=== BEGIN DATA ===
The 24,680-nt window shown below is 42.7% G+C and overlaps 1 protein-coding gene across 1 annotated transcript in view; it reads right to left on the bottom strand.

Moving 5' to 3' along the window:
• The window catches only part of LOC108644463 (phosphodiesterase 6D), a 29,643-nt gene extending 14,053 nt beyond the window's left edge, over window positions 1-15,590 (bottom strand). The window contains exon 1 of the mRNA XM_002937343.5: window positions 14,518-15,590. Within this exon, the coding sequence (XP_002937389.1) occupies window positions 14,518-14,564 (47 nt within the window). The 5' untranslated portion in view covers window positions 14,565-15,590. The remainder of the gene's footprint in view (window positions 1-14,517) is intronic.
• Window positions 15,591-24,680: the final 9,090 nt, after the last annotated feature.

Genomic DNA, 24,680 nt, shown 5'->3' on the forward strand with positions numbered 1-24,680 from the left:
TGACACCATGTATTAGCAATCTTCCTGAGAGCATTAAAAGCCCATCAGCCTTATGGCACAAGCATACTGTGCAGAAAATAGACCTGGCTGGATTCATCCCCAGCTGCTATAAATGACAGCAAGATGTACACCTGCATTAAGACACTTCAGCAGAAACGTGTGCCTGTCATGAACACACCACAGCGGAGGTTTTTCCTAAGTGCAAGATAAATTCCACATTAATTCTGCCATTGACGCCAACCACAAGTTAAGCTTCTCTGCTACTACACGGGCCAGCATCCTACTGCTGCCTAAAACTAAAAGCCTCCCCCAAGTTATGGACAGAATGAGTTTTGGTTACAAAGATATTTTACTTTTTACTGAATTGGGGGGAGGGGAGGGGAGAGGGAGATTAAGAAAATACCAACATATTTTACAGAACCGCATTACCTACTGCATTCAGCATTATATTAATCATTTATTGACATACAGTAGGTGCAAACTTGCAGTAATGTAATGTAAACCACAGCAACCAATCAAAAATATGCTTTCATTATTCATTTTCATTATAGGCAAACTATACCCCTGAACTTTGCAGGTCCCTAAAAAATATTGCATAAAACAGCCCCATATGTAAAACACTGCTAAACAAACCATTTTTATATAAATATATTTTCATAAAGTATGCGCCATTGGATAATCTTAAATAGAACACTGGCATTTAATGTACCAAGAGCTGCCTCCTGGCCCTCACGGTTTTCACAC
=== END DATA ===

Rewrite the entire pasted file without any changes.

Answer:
The 24,680-nt window shown below is 42.7% G+C and overlaps 1 protein-coding gene across 1 annotated transcript in view; it reads right to left on the bottom strand.

Moving 5' to 3' along the window:
• The window catches only part of LOC108644463 (phosphodiesterase 6D), a 29,643-nt gene extending 14,053 nt beyond the window's left edge, over window positions 1-15,590 (bottom strand). The window contains exon 1 of the mRNA XM_002937343.5: window positions 14,518-15,590. Within this exon, the coding sequence (XP_002937389.1) occupies window positions 14,518-14,564 (47 nt within the window). The 5' untranslated portion in view covers window positions 14,565-15,590. The remainder of the gene's footprint in view (window positions 1-14,517) is intronic.
• Window positions 15,591-24,680: the final 9,090 nt, after the last annotated feature.

Genomic DNA, 24,680 nt, shown 5'->3' on the forward strand with positions numbered 1-24,680 from the left:
TGACACCATGTATTAGCAATCTTCCTGAGAGCATTAAAAGCCCATCAGCCTTATGGCACAAGCATACTGTGCAGAAAATAGACCTGGCTGGATTCATCCCCAGCTGCTATAAATGACAGCAAGATGTACACCTGCATTAAGACACTTCAGCAGAAACGTGTGCCTGTCATGAACACACCACAGCGGAGGTTTTTCCTAAGTGCAAGATAAATTCCACATTAATTCTGCCATTGACGCCAACCACAAGTTAAGCTTCTCTGCTACTACACGGGCCAGCATCCTACTGCTGCCTAAAACTAAAAGCCTCCCCCAAGTTATGGACAGAATGAGTTTTGGTTACAAAGATATTTTACTTTTTACTGAATTGGGGGGAGGGGAGGGGAGAGGGAGATTAAGAAAATACCAACATATTTTACAGAACCGCATTACCTACTGCATTCAGCATTATATTAATCATTTATTGACATACAGTAGGTGCAAACTTGCAGTAATGTAATGTAAACCACAGCAACCAATCAAAAATATGCTTTCATTATTCATTTTCATTATAGGCAAACTATACCCCTGAACTTTGCAGGTCCCTAAAAAATATTGCATAAAACAGCCCCATATGTAAAACACTGCTAAACAAACCATTTTTATATAAATATATTTTCATAAAGTATGCGCCATTGGATAATCTTAAATAGAACACTGGCATTTAATGTACCAAGAGCTGCCTCCTGGCCCTCACGGTTTTCACAC